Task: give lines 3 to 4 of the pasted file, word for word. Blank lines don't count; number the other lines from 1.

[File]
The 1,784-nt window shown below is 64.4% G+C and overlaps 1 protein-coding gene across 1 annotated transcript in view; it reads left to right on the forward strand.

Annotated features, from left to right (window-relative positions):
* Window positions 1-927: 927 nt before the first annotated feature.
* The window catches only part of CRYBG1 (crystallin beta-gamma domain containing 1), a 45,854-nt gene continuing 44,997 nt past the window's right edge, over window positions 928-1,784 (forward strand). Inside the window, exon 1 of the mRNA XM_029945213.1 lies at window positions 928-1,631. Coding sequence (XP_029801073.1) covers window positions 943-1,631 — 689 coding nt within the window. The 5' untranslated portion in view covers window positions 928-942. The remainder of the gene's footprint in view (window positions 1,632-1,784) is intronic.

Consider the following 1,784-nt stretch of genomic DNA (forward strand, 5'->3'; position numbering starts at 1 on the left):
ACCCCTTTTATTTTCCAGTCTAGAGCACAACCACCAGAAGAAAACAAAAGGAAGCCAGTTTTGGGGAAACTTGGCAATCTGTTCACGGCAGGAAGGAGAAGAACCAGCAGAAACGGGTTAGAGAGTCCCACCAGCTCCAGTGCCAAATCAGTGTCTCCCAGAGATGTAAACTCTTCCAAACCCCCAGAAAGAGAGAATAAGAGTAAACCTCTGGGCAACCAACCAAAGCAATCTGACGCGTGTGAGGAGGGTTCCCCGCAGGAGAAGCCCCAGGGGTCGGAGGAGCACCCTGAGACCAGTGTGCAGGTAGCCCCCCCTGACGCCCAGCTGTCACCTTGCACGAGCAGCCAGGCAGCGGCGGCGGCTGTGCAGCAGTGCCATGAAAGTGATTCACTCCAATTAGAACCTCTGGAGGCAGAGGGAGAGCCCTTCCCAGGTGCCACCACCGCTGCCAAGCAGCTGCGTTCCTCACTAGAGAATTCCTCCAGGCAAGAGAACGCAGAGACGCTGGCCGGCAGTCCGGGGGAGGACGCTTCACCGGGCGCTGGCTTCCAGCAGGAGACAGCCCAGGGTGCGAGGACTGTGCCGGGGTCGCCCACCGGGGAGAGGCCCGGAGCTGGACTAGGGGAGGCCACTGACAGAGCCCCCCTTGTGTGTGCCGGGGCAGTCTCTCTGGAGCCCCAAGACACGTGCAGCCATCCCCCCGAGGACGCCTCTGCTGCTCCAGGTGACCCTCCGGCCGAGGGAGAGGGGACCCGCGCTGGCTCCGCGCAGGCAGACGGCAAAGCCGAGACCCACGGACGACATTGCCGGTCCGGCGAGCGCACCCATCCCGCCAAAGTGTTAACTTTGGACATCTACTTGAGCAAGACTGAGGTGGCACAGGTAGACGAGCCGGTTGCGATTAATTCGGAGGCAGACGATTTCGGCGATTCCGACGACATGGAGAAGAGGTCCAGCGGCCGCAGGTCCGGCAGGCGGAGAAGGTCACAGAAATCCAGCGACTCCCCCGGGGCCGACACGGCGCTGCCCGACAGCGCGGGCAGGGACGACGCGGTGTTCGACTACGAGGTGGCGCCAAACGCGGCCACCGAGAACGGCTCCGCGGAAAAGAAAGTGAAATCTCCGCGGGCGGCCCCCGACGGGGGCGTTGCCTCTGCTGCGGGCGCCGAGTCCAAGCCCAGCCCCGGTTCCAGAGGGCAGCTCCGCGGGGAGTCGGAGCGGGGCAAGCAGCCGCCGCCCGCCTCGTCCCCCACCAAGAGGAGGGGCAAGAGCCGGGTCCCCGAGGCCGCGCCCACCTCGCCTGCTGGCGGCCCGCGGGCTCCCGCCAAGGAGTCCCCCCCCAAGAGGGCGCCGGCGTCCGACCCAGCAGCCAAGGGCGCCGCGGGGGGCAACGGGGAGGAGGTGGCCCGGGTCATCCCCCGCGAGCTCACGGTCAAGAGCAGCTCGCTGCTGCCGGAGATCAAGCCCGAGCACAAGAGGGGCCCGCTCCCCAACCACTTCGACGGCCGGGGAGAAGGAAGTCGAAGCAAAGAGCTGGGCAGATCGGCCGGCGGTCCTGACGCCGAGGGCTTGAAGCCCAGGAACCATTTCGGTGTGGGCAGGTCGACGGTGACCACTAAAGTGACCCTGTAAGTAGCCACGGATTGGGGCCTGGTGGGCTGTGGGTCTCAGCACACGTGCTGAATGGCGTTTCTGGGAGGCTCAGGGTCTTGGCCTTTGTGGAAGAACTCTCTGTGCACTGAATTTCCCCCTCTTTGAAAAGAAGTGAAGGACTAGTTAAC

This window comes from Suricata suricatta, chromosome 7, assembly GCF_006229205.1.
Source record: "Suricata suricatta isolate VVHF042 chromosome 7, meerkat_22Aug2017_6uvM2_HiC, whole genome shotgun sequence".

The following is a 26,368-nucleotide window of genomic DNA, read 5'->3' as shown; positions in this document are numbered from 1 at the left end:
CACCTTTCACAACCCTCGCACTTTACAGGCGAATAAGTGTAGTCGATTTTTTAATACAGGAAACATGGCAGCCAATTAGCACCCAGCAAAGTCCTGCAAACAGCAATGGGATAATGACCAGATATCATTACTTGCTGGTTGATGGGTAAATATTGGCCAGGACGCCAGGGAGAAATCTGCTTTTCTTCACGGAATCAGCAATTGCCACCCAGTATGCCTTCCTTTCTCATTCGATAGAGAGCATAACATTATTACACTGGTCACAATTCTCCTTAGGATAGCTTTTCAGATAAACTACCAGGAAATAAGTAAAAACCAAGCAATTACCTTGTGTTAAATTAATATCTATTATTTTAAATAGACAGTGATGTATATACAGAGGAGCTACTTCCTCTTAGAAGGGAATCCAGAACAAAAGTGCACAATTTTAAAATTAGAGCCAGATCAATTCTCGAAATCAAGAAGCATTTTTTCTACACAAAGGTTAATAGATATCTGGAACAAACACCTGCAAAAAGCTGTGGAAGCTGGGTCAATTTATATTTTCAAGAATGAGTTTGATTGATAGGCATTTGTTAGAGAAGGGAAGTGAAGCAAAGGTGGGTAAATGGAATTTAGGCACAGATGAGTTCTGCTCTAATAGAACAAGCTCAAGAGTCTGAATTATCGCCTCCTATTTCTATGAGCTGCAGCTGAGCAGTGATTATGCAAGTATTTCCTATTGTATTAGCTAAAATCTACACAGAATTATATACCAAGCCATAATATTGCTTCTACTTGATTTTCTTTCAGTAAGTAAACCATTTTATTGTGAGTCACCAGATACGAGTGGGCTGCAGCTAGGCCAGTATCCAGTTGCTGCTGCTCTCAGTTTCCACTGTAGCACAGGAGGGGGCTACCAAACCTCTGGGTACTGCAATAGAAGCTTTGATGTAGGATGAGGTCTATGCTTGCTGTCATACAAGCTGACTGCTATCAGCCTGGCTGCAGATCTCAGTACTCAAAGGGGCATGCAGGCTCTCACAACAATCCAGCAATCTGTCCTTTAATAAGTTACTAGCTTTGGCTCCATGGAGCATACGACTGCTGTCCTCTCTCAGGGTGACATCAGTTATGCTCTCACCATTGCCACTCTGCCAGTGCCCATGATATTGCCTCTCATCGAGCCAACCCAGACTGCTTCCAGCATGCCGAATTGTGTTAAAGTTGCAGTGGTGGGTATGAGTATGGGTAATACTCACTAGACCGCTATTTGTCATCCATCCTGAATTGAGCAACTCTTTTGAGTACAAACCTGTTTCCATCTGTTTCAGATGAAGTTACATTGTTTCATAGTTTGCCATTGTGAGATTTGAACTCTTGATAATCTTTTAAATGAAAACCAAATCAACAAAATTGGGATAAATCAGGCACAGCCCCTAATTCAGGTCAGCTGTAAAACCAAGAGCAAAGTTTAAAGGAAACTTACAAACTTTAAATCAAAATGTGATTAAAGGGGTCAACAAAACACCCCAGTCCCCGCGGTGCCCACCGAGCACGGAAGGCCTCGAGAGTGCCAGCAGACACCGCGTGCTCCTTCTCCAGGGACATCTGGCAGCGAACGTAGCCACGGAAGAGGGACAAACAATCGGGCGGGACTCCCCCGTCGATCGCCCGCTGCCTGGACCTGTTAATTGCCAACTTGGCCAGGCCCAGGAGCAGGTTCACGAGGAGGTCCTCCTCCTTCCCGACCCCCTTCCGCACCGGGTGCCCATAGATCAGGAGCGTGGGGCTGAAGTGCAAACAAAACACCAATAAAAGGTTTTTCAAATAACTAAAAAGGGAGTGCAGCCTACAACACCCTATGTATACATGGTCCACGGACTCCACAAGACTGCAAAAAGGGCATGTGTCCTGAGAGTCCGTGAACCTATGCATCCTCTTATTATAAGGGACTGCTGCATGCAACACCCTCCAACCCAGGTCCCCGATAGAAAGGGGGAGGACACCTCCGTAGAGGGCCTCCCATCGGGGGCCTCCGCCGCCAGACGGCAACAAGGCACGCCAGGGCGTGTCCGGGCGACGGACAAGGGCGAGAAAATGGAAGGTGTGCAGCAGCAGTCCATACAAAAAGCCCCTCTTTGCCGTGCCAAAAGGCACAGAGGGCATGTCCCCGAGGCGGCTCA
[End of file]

* Window positions 1-927: 927 nt before the first annotated feature.
* The window catches only part of CRYBG1 (crystallin beta-gamma domain containing 1), a 45,854-nt gene continuing 44,997 nt past the window's right edge, over window positions 928-1,784 (forward strand). Inside the window, exon 1 of the mRNA XM_029945213.1 lies at window positions 928-1,631. Coding sequence (XP_029801073.1) covers window positions 943-1,631 — 689 coding nt within the window. The 5' untranslated portion in view covers window positions 928-942. The remainder of the gene's footprint in view (window positions 1,632-1,784) is intronic.